While acknowledging that fixed pitch and rhythm often play a very important role in music making, he notes that lots of music-making has happened without them, from serialism to many types of non-Western music.

Thurlow rejects the idea that collective improvisation is only for elites. “My instruments,” he says, “are self-explanatory. Anyone can step up and play them. Regular people can do it without knowing the mysterious language of musical notes or other technical language. I want music making to be simple and user friendly.”

As Thurlow describes, the Anarchestra does not hold “performances.” At Anarchestra events, little separates the audience from the performers. What the Anarchestra does, he says, “is not spectacle but festival. The real meaning of folk music is folks playing music together, in a musical community.”

“Making a joyful noise together is rooted in human existence,” Thurlow says, “although we may need to relearn this. That’s what Anarchestra is all about — not trying to make a hit single but trying to enjoy the presence of one another and artistically collaborate. Back when a bunch of people sat around a campfire making music together, I don’t think they thought ‘I am an artist, hear me roar.’ I think they thought, ‘Boy, this is fun!’”

Thurlow has recently recovered from a stroke. Although he’s nearly made a full recovery, he decided that it was time to find a permanent home for both the instruments and ideals of the Anarchestra, so he established the Anarchestra Foundation.

Thurlow has lived in New England off and on over the years, including several stints in Massachusetts. Former Anarchestra participant Owen W-B stepped up to become the foundation’s director. W-B recently relocated to Franklin County, and was awarded a Massachusetts Cultural Council grant to bring the Anarchestra to Greenfield.

W-B said the Anarchestra’s residencies at 10 Forward and Looky Here have been a first step in raising awareness about the project and beginning to find it a permanent home. At 10 Forward, people came in groups and occasionally alone. Over the course of several hours, they would figure out how to play the instruments. A professional sound engineer was there to record any songs or sounds that they wanted to save. A mix of untrained and trained musicians came, including local bands like Home Body and Space Camp. There were forty sessions in all, all of which were recorded, including a big jam on the last day that culminated in   a fully participatory, improvised group composition.

I got to see and play Thurlow’s instruments at Looky Here. “It was a natural fit for us,” says Looky Here’s director, Hannah Brookman. The space had already been hosting workshops that taught people about microtonal music and other esoteric musical subjects, like making DIY paper synthesizers.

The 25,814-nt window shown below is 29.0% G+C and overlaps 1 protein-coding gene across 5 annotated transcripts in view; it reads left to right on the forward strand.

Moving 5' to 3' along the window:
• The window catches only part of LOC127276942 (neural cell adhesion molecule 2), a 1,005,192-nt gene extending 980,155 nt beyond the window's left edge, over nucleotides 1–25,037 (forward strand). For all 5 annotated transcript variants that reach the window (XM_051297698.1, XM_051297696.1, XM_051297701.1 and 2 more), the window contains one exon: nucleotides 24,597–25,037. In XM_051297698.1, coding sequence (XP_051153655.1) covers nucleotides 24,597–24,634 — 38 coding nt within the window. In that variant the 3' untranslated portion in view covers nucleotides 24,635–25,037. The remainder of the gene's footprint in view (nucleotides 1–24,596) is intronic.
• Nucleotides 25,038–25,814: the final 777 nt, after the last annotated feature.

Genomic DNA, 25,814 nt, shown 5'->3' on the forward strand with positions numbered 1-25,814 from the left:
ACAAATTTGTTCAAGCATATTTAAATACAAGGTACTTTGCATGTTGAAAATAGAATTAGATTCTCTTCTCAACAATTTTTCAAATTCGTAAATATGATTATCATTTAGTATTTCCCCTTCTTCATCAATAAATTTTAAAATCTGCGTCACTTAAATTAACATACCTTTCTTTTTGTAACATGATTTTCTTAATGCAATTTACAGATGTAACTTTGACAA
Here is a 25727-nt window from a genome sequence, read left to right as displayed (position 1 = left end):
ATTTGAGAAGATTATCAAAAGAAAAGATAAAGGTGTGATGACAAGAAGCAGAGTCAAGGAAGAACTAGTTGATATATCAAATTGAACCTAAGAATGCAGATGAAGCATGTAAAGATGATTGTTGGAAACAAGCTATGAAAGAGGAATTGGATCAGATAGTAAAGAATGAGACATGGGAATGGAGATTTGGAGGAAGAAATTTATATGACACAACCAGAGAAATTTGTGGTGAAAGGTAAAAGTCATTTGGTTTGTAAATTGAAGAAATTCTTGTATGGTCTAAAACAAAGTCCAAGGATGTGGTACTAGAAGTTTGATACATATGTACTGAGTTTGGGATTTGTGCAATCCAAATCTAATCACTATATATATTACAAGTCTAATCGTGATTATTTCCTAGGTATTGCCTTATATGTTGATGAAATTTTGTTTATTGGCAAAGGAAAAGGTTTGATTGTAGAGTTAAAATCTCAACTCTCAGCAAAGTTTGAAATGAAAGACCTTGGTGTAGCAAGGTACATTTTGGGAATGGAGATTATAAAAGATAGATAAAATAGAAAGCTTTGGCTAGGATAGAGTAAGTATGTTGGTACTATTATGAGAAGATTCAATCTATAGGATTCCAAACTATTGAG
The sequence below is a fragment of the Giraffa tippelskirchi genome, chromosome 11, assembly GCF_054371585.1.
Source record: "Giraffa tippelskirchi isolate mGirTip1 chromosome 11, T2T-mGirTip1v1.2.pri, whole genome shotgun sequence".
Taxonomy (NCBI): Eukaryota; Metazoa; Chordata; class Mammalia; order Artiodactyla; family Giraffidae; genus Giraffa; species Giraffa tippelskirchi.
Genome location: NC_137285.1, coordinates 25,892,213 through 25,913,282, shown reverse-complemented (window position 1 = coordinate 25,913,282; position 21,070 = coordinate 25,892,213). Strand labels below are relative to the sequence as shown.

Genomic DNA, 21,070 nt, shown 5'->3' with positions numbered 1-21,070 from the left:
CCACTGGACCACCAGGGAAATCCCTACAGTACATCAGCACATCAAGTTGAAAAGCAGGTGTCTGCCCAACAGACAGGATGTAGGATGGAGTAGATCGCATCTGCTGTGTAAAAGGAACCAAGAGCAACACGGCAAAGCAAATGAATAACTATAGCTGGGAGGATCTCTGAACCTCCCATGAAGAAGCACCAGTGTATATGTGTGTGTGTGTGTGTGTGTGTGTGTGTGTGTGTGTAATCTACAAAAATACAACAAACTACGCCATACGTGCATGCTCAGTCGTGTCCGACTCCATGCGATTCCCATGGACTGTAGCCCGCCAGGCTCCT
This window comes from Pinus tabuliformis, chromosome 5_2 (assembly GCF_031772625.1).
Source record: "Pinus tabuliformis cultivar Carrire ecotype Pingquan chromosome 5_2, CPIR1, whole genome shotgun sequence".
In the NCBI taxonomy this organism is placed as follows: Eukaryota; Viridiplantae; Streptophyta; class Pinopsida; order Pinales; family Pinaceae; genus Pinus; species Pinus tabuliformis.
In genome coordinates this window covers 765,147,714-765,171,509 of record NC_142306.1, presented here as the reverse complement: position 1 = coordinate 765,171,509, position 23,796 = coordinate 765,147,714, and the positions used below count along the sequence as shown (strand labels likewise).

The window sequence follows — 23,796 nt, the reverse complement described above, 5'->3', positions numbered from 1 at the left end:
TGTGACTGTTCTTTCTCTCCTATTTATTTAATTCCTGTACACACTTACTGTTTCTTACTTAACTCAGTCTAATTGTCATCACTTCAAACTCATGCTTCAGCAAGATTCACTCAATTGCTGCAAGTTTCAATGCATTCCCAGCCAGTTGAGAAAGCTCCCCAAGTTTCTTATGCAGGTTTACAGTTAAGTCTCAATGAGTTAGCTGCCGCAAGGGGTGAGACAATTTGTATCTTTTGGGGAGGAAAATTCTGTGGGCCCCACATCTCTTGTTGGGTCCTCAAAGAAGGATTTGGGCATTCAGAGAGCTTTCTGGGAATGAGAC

Thurlow’s instruments immediately reminded me of the home-made instruments of Harry Partch and Gunnar Schonbeck, although they were made almost entirely from metal. They were a little harder to operate than Thurlow suggests. I’m an obsessive music fan but have never been much of a musician. While I could easily bang on many of Thurlow’s instruments without fear of damaging them, at first, the little I produced was very satisfying. I even poked my finger on a metal string protruding from one of them, drawing blood. You’ve got to suffer for your art, I suppose.

Several other people joined me in the space. As we began to play together, things changed for the better. One person began tapping out a solid rhythm on a set of “membranophones,” one of the typologies that Thurlow assigns to his instruments. Another began to find notes on a tall “chordophone” that looks like a diddly bow in an upright metal frame. I plucked away at a glorified thumb piano before switching to a Z’Orb –— a metal version of Benjamin Franklin’s Armonica — whose spinning discs could either be struck like bells or vibrated along their edges to produce haunting, long-duration tones.

And what do you know? What had previously felt like playing with the instruments turned into playing them as a groove took hold. We were actually making music!

You can too. Stop by Looky Here on Saturdays between now and August 14, from 12 to 3 p.m. They have a nice selection of Anarchestra instruments to play, mic’d through a mixing board and a small PA, as well a selection of books on music from Thurlow’s library and CDs of his compositions. W-B says that it would even be possible to record there, if you let them know in advance.

For more on the Anarchestra, see www.anarchestra.org. You can also listen to 35 full albums recorded on the instruments, streaming for free, at anarchestra.bandcamp.com.

William Kaizen is an art historian and public art advocate. He chairs the Amherst Public Art Commission.